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Suggested Citation:"Volume 5--Alternate Care Systems." Institute of Medicine. 2012. Crisis Standards of Care: A Systems Framework for Catastrophic Disaster Response: Volume 1: Introduction and CSC Framework. Washington, DC: The National Academies Press. doi: 10.17226/13351.
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Suggested Citation:"Volume 5--Alternate Care Systems." Institute of Medicine. 2012. Crisis Standards of Care: A Systems Framework for Catastrophic Disaster Response: Volume 1: Introduction and CSC Framework. Washington, DC: The National Academies Press. doi: 10.17226/13351.
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Crisis Standards of Care

A Systems Framework for Catastrophic Disaster Response

Volume 5: Alternate Care Systems

Committee on Guidance for Establishing Standards of Care for Use in Disaster Situations

Board on Health Sciences Policy

Dan Hanfling, Bruce M. Altevogt, Kristin Viswanathan, and Lawrence O. Gostin, Editors

INSTITUTE OF MEDICINE
OF THE NATIONAL ACADEMIES

THE NATIONAL ACADEMIES PRESS

Washington, D.C.

www.nap.edu

Suggested Citation:"Volume 5--Alternate Care Systems." Institute of Medicine. 2012. Crisis Standards of Care: A Systems Framework for Catastrophic Disaster Response: Volume 1: Introduction and CSC Framework. Washington, DC: The National Academies Press. doi: 10.17226/13351.
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This study was supported by Contract No. HHSP23320042509XI between the National Academy of Sciences and the Department of Health and Human Services. Any opinions, findings, conclusions, or recommendations expressed in this publication are those of the author(s) and do not necessarily reflect the view of the organizations or agencies that provided support for this project.

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Crisis standards of care : a systems framework for catastrophic disaster response / Committee on Guidance for Establishing Standards of Care for Use in Disaster Situations, Board on Health Sciences Policy ; Dan Hanfling … [et al.], editors.

    p. ; cm.

Includes bibliographical references.

ISBN 978-0-309-25346-8 (hardcover) — ISBN 978-0-309-25347-5 (pdf) I. Hanfling, Dan.

II. Institute of Medicine (U.S.). Committee on Guidance for Establishing Standards of Care for Use in Disaster Situations.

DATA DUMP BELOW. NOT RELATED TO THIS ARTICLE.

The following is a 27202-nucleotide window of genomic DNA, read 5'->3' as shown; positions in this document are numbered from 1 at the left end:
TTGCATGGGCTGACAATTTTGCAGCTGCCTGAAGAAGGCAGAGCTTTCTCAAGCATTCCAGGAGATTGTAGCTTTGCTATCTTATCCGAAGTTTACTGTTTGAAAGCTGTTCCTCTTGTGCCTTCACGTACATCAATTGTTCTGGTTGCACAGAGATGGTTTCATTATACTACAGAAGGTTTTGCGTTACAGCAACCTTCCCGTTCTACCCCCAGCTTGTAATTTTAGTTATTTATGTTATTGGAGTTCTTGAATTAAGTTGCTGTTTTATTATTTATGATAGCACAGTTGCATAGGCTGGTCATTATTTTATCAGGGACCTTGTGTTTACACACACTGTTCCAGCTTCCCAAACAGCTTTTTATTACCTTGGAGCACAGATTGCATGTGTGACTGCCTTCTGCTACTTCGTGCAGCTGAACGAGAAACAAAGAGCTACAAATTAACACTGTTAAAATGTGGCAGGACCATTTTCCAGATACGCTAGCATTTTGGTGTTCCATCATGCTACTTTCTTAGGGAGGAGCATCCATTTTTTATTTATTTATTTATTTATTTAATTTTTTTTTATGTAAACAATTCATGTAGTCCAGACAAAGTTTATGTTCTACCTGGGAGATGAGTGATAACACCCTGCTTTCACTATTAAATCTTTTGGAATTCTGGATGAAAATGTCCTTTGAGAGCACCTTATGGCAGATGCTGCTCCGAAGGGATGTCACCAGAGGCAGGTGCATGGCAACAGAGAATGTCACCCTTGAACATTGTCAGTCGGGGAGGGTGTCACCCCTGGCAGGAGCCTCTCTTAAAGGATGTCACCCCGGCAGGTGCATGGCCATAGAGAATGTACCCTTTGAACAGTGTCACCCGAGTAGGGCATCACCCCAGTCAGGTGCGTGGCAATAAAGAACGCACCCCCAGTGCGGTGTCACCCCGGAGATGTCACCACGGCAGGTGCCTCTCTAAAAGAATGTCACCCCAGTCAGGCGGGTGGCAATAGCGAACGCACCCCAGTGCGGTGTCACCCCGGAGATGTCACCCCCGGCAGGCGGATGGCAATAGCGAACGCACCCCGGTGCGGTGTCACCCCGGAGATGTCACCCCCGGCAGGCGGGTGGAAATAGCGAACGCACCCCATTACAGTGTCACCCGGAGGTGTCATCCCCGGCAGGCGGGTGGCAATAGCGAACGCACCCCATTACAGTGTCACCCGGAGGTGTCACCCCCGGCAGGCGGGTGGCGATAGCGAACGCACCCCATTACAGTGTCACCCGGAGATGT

[DNLM: 1. Disaster Medicine—standards—United States. 2. Emergency
Medical Services—standards—United States. 3. Emergency Treatment—
standards—United States. WA 295]

 

363.34—dc23

2012016602

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Suggested citation: IOM (Institute of Medicine). 2012. Crisis Standards of Care: A Systems Framework for Catastrophic Disaster Response. Washington, DC: The National Academies Press.

Suggested Citation:"Volume 5--Alternate Care Systems." Institute of Medicine. 2012. Crisis Standards of Care: A Systems Framework for Catastrophic Disaster Response: Volume 1: Introduction and CSC Framework. Washington, DC: The National Academies Press. doi: 10.17226/13351.
×

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INSTITITE OF MEDICINE
OF THE NATIONAL ACADEMIES

Advising the Nation. Improving Health.

Suggested Citation:"Volume 5--Alternate Care Systems." Institute of Medicine. 2012. Crisis Standards of Care: A Systems Framework for Catastrophic Disaster Response: Volume 1: Introduction and CSC Framework. Washington, DC: The National Academies Press. doi: 10.17226/13351.
×

THE NATIONAL ACADEMIES

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www.national-academies.org

Suggested Citation:"Volume 5--Alternate Care Systems." Institute of Medicine. 2012. Crisis Standards of Care: A Systems Framework for Catastrophic Disaster Response: Volume 1: Introduction and CSC Framework. Washington, DC: The National Academies Press. doi: 10.17226/13351.
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COMMITTEE ON GUIDANCE FOR ESTABLISHING STANDARDS OF CARE FOR USE IN DISASTER SITUATIONS

LAWRENCE O. GOSTIN (Chair), O’Neill Institute for National and Global Health Law, Georgetown University Law Center, Washington, DC

DAN HANFLING (Vice-Chair), Inova Health System, Falls Church, VA

DAMON T. ARNOLD, Illinois Department of Public Health, Chicago (retired)

STEPHEN V. CANTRILL, Denver Health Medical Center, CO

BROOKE COURTNEY, Food and Drug Administration, Bethesda, MD

ASHA DEVEREAUX, California Thoracic Society, San Francisco, CA

EDWARD J. GABRIEL,* The Walt Disney Company, Burbank, CA

JOHN L. HICK, Hennepin County Medical Center, Minneapolis, MN

JAMES G. HODGE, JR., Center for the Study of Law, Science, and Technology, Arizona State University, Tempe